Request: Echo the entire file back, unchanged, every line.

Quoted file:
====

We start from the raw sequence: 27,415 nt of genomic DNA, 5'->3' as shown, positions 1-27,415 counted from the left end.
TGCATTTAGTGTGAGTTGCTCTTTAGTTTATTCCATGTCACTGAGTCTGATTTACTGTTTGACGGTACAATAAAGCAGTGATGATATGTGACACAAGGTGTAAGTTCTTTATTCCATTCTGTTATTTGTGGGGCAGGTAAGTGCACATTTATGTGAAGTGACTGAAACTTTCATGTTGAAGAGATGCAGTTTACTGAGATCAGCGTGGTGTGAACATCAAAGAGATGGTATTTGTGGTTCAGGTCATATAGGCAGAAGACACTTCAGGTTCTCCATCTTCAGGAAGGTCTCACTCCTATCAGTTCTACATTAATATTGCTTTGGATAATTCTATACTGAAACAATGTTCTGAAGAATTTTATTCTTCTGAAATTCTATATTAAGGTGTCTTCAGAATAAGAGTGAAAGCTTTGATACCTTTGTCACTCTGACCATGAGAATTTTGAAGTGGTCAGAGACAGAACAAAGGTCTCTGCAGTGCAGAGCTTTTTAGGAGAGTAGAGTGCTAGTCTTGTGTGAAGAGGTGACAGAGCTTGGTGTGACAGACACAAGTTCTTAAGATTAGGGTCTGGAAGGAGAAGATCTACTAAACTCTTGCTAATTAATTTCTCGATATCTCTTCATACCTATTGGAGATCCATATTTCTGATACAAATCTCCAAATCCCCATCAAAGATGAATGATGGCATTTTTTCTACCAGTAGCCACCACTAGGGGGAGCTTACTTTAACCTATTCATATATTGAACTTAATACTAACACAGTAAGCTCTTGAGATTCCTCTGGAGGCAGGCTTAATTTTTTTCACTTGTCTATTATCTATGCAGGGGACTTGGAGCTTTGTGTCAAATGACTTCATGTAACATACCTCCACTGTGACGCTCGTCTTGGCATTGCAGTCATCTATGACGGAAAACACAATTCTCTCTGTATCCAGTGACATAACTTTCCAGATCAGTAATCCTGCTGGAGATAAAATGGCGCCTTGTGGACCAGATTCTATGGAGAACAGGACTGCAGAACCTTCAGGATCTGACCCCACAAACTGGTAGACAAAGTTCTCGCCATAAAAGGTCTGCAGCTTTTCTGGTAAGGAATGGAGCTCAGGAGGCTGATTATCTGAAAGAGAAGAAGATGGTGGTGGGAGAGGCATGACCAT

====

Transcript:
We start from the raw sequence: 27,415 nt of genomic DNA, 5'->3' as shown, positions 1-27,415 counted from the left end.
TGCATTTAGTGTGAGTTGCTCTTTAGTTTATTCCATGTCACTGAGTCTGATTTACTGTTTGACGGTACAATAAAGCAGTGATGATATGTGACACAAGGTGTAAGTTCTTTATTCCATTCTGTTATTTGTGGGGCAGGTAAGTGCACATTTATGTGAAGTGACTGAAACTTTCATGTTGAAGAGATGCAGTTTACTGAGATCAGCGTGGTGTGAACATCAAAGAGATGGTATTTGTGGTTCAGGTCATATAGGCAGAAGACACTTCAGGTTCTCCATCTTCAGGAAGGTCTCACTCCTATCAGTTCTACATTAATATTGCTTTGGATAATTCTATACTGAAACAATGTTCTGAAGAATTTTATTCTTCTGAAATTCTATATTAAGGTGTCTTCAGAATAAGAGTGAAAGCTTTGATACCTTTGTCACTCTGACCATGAGAATTTTGAAGTGGTCAGAGACAGAACAAAGGTCTCTGCAGTGCAGAGCTTTTTAGGAGAGTAGAGTGCTAGTCTTGTGTGAAGAGGTGACAGAGCTTGGTGTGACAGACACAAGTTCTTAAGATTAGGGTCTGGAAGGAGAAGATCTACTAAACTCTTGCTAATTAATTTCTCGATATCTCTTCATACCTATTGGAGATCCATATTTCTGATACAAATCTCCAAATCCCCATCAAAGATGAATGATGGCATTTTTTCTACCAGTAGCCACCACTAGGGGGAGCTTACTTTAACCTATTCATATATTGAACTTAATACTAACACAGTAAGCTCTTGAGATTCCTCTGGAGGCAGGCTTAATTTTTTTCACTTGTCTATTATCTATGCAGGGGACTTGGAGCTTTGTGTCAAATGACTTCATGTAACATACCTCCACTGTGACGCTCGTCTTGGCATTGCAGTCATCTATGACGGAAAACACAATTCTCTCTGTATCCAGTGACATAACTTTCCAGATCAGTAATCCTGCTGGAGATAAAATGGCGCCTTGTGGACCAGATTCTATGGAGAACAGGACTGCAGAACCTTCAGGATCTGACCCCACAAACTGGTAGACAAAGTTCTCGCCATAAAAGGTCTGCAGCTTTTCTGGTAAGGAATGGAGCTCAGGAGGCTGATTATCTGAAAGAGAAGAAGATGGTGGTGGGAGAGGCATGACCAT